How many people do you know who do not use their money wisely? Too many. Unfortunately, the majority of these people are students and even young working adults. Most of the money misuses happen due to the lack of knowledge. Now, we all know that money can be a sensitive topic and can easily become boring, but it is crucial to invest time to teach money lessons to your kids.
5 money lessons to get you started
#1 Take it to the bank
Start by opening a bank account for your kids. Using an account like a savings account will teach them responsibility to own up to their money. This is a structured way to teach valuable lessons about money without saying too much.
Encourage kids to actually put money in the bank.
- Have a money jar and reward them for it
- Make them a wishlist so they can regularly see why and for what they are saving
- Teach them that their money grows. When a certain milestone has been reached within their savings, reward them with a form of “interest” and show them that their money can grow if they prove to be disciplined
#3 Money doesn’t grow on trees
It is important to teach them that money has value and that you have what you’ve earned.
- Tie money to chores
- Money should be talked about in the house as a privilege, not a necessity
- Reward kids for well-earned manners
Teaching them a lesson to value money will encourage budgeting all on its own. The best way to teach kids how to manage their money is to actually give them some.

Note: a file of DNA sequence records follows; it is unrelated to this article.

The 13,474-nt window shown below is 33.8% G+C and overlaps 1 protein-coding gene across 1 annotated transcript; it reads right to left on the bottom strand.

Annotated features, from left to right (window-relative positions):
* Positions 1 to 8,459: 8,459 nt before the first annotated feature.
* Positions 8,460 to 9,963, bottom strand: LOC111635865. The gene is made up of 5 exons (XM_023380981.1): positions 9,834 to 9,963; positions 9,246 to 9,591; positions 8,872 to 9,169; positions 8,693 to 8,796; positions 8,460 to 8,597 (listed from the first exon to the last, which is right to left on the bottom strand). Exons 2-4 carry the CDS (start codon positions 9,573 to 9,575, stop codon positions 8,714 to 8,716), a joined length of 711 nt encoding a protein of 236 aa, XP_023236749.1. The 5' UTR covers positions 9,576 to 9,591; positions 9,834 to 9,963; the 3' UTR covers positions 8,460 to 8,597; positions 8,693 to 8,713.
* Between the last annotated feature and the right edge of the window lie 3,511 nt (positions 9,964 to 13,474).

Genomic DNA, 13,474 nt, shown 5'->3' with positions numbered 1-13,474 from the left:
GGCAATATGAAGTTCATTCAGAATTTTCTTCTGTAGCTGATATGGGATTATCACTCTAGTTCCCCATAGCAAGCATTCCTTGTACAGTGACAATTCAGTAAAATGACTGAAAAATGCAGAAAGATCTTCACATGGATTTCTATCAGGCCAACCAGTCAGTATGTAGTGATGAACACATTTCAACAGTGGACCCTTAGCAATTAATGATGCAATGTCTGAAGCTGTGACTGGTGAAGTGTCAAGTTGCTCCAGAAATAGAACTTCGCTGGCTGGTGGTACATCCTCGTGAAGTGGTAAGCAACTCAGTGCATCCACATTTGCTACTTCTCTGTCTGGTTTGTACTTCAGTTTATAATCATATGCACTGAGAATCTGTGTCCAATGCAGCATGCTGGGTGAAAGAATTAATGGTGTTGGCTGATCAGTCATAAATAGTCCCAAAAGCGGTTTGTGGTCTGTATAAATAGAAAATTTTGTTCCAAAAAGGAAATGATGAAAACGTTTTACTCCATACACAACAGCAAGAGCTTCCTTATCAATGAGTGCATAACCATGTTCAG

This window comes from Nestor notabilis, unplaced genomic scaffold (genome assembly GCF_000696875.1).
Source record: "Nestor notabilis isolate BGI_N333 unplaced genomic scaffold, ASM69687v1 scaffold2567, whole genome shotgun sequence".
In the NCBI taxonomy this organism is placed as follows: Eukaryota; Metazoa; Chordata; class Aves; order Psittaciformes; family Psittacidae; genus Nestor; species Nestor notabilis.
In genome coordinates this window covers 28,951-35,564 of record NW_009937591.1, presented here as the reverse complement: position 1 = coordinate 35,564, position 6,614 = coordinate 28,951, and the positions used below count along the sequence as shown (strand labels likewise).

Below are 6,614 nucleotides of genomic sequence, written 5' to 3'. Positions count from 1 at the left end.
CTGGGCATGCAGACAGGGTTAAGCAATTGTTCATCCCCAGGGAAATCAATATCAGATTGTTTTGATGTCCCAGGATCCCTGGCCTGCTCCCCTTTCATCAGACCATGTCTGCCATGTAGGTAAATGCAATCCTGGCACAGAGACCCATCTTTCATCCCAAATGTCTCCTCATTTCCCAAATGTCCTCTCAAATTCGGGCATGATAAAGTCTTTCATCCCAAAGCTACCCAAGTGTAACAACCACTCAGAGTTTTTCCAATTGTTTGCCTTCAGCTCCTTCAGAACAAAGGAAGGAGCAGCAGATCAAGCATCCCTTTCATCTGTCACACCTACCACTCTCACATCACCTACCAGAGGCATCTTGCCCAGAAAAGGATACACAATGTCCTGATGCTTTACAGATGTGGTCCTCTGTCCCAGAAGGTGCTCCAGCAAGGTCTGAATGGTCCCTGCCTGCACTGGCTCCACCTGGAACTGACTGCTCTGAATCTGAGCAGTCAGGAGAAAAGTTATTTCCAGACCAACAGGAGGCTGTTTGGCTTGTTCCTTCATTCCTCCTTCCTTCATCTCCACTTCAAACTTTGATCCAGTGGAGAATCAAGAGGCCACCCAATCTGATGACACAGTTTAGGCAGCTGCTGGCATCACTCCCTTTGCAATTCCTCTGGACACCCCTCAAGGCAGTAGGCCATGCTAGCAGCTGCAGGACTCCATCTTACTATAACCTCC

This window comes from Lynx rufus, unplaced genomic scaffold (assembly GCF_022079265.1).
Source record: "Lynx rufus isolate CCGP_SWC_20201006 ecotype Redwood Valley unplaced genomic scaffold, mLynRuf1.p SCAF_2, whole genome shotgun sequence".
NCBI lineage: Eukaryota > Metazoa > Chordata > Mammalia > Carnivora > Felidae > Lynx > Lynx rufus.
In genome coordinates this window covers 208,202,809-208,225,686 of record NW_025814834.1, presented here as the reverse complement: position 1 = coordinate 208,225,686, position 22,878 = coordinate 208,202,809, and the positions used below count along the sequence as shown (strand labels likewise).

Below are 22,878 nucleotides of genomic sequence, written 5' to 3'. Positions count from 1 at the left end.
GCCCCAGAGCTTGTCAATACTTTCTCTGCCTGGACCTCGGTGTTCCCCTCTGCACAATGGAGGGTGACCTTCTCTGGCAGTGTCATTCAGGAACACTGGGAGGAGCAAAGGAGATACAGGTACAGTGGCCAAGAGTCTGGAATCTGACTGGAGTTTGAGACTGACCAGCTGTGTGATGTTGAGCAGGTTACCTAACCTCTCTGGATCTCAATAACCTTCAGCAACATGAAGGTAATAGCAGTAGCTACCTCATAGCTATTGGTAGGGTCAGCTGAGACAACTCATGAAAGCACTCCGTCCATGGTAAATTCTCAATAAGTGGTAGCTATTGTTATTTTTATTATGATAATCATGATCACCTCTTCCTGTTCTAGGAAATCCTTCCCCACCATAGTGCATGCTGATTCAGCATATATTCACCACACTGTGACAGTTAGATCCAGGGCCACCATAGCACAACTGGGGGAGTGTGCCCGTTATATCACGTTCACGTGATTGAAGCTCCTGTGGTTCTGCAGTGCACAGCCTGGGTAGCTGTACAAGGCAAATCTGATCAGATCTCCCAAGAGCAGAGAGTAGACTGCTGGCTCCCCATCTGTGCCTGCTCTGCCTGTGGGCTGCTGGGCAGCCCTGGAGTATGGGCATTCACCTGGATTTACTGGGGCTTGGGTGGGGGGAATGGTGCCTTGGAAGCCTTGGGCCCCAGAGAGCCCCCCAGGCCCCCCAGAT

#4 Needs over wants
Kids will be kids and will always want everything, which is why money lessons extend to the point of prioritising as well. Needs are things you use every day and cannot go without. Whereas wants are things mainly bought for pleasure and entertainment. Talk about needs to be met before satisfying the wants.
Kids need to be exposed to credit and the possible dangers it may entail.
- Teach them what exactly credit is and what it means to have credit
- With credit comes responsibility
- What happens if you decide to miss a payment?
- What case study can you exercise in the house to show them the power of interest?
Set up a family savings goal: Encourage the whole family to participate in a savings plan to go on a family trip. Create a stir around the trip and show them pictures of the destination and fun activities to do there.
Enlist your child as a personal assistant: When buying groceries appoint them in an activity to hunt for bargains and find the best deals. This way they will find value in products and services to benefit the whole family.
Visit the bank: These days, visiting the bank can be quite the excursion for a child (and quite the frustration for a parent). Even though this is very tiring, showing your child that money is important to buy things and handle responsibly will empower them. Always remember, kids learn by actions, not words.
This story first appeared on FinCheck and has been reproduced with permission of the author